A Moroccan Thanksgiving Part III: Tarte Tatin with Apples, Raisins, and Rose Water

Note: This is the third part in a series on my Moroccan-inspired Thanksgiving meal. Part I: Moroccan salads is here, and Part II: Tagine of Beef Short Ribs, Apples, and Prunes, is here. All recipes in this series is from The Food of Morocco by Paula Wolfert!

What a surprising take on the typical apple pie! Not only does this inverted tart with its glazed fruit look impressive, the addition of raisins and rose water is so interesting. I had never cooked with flower water before, and it adds such a great depth of flavor and aroma. I honestly avoid sweets if I can help it, but as I took photos of my first tarte tatin, I couldn’t help but sneak a bite. And that quickly turned into another…and another…and another, until the slice was gone. Fear not, there was an entire tarte for only 4 people, so I proceeded to have two more slices in succession. And I claim I don’t really get into sweets. Although a few of the apples got slightly burnt in the pan, it was minor and still incredible. I mean incredible. Props to Paula Wolfert for this recipe…

Tarte Tatin with Apples, Raisins, and Rose Water

Serves 6-8…unless you need seconds and thirds!

  • 1/2 cup dark raisins
  • 1/4 cup rose water or orange flower water (I used rose water)
  • 8 tbl (1 stick) unsalted butter
  • 1/2 cup unrefined sugar
  • 10 Golden Delicious apples, or the best comparable that are available locally
  • Juice of 2 lemons
  • One 8-ounce frozen puff pastry
  • Creme fraiche or vanilla ice cream

  • Soak the raisins in the rose water until ready to use.
  • Slowly melt the butter in a 12-inch shallow straight-sided ovenproof skillet or tarte Tatin pan, preferably flameware. (I used a 10 1/2 inch cast iron pan, which worked well, but only fit about 8 apples.) Sprinkle the sugar evenly over the melted butter and cook on low heat for 5 minutes, without letting the sugar darken. Remove from the heat and let the butter cool until solidified.
  • Meanwhile, peel, halve, and core the apples; use a soft pastry brush to paint lemon juice on each half to prevent browning. Trim the stem end of each half and carefully arrange 12 of the apple halves cut side up in a slightly overlapping circle around the edge on top of the solid butter-sugar base, all facing in the same direction. Place the remaining halves in the center to fill in the empty spaces.
  • Set the skillet over low heat, then slowly raise it to medium, and cook until the juices from the apples, along with the butter and sugar, being to bubble and turn a dark yellowish-brown, about 40 minutes. If the rings on your burner are small, move the skillet around every 10 minutes or so to ensure even cooking. When finished, remove the skillet from the heat and let stand until cool. The dish can be prepared early in the day up to this point. Cover gently and let stand in a cool place without disturbing the apples.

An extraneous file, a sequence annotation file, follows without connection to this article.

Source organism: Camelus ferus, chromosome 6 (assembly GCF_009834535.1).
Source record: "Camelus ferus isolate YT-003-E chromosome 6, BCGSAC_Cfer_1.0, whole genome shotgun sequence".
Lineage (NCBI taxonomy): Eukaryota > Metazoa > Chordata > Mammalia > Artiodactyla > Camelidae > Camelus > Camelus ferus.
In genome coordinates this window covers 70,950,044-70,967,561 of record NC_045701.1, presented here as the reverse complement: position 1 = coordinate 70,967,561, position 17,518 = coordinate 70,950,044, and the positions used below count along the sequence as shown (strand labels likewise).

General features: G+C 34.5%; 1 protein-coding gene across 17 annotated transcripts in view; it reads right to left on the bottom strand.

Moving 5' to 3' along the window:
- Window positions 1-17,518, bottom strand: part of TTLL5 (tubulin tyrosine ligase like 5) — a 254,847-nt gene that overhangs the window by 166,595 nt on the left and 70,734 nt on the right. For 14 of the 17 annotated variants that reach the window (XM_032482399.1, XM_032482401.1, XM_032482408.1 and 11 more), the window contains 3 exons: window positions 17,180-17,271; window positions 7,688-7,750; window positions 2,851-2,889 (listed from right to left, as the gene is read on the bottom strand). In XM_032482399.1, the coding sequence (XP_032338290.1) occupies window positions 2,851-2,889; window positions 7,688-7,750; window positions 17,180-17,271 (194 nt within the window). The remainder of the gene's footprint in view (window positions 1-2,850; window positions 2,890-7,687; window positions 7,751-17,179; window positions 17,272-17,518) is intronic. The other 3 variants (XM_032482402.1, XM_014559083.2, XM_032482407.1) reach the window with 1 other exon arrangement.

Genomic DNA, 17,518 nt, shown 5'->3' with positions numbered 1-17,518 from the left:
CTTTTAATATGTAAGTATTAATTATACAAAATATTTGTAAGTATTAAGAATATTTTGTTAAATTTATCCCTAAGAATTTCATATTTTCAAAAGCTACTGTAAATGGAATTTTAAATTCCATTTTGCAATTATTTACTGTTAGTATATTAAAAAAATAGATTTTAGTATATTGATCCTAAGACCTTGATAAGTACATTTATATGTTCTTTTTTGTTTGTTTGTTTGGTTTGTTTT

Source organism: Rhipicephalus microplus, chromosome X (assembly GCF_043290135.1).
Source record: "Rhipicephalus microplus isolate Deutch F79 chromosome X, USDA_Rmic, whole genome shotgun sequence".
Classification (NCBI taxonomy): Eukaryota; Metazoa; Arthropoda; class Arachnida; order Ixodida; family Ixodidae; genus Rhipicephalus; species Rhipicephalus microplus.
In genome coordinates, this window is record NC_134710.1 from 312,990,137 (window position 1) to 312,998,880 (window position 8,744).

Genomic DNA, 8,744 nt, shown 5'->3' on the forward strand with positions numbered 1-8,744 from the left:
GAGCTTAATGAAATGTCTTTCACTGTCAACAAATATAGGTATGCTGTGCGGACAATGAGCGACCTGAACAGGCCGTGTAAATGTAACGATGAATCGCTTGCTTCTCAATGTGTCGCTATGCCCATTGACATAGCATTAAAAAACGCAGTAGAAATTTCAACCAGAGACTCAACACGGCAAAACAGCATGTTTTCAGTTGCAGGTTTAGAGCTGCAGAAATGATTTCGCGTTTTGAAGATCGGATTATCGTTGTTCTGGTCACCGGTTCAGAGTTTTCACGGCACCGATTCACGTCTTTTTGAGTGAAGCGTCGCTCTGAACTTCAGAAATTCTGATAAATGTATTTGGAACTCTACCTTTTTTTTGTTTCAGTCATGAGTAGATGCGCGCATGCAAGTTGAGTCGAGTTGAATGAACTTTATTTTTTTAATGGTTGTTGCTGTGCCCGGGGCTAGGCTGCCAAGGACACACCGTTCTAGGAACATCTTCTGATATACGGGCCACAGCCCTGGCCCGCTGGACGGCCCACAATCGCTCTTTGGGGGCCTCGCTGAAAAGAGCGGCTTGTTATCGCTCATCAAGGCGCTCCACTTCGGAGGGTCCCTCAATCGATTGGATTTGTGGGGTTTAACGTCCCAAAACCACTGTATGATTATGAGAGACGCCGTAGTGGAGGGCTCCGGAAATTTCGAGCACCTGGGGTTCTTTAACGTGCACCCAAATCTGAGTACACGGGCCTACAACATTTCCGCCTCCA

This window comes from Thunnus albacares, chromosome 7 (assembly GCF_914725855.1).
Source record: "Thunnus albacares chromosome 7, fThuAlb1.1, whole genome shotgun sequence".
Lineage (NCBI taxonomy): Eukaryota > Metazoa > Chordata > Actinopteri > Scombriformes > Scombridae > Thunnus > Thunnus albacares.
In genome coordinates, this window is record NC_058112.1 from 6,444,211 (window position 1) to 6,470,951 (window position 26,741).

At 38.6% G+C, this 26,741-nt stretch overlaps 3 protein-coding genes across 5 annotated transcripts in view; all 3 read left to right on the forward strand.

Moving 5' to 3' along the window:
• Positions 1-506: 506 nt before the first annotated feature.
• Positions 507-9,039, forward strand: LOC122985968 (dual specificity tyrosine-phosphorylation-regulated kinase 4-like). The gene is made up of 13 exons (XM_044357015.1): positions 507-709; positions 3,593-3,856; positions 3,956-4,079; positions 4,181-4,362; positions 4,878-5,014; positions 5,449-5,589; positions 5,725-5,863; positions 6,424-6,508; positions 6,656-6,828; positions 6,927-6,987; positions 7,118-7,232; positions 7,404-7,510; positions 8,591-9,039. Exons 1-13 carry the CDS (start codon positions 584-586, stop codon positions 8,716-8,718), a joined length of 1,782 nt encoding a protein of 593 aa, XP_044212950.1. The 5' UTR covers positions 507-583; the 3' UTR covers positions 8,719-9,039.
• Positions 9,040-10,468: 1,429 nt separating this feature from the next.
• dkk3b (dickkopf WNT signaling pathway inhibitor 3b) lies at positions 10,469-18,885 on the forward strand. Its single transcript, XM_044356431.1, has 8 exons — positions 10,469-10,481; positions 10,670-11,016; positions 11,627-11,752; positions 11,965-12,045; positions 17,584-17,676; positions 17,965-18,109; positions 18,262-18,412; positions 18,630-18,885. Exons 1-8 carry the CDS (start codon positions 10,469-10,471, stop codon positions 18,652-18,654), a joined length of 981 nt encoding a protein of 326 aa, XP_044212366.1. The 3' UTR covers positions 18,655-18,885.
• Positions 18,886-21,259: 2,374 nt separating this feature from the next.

• About 2 hours before serving, set the skillet over medium-low heat and continue cooking the apples until the juices are caramel-brown, about 45 minutes. (If you’re using organic, unrefined sugar, you’ll want to watch it carefully, as the sugar is already dark, and therefore it’s more difficult to tell if it’s approaching burning.) You do not need to baste the apples; they will cook in the steam. Once or twice during cooking, gently shake the skillet to check that the apples aren’t sticking. Remove the pan from the heat and use a flat spatula to gently press down on the apples, in one direction, so they fill in any empty spaces.
  • Preheat the oven to 400F.
  • Drain the raisins. Scatter them evenly over the apples.
  • Roll out the pastry to a 13- to 14-inch circle (or smaller if using a smaller skillet) and place on top of the apples. Carefully push the edges of the pastry down inside the skillet. Bake for 40 minutes, or until the pastry is golden brown.
  • Remove the tart from the oven and let it settle for a few minutes. Place a large round/rimmed platter over the tart, then quickly and carefully invert the tart onto the platter. Gently tap on the bottom of the pan to loosen any apples that may have stuck. If any apples still stick to the pan, loosen with a thin spatula and set them back onto the tart. Wait for 10 or 20 minutes, then serve warm with creme fraiche or vanilla ice cream.

In case you missed the rest of the meal, the four Moroccan salads are here and the tagine of beef short ribs, apples, and prunes, is here. YUM YUM!

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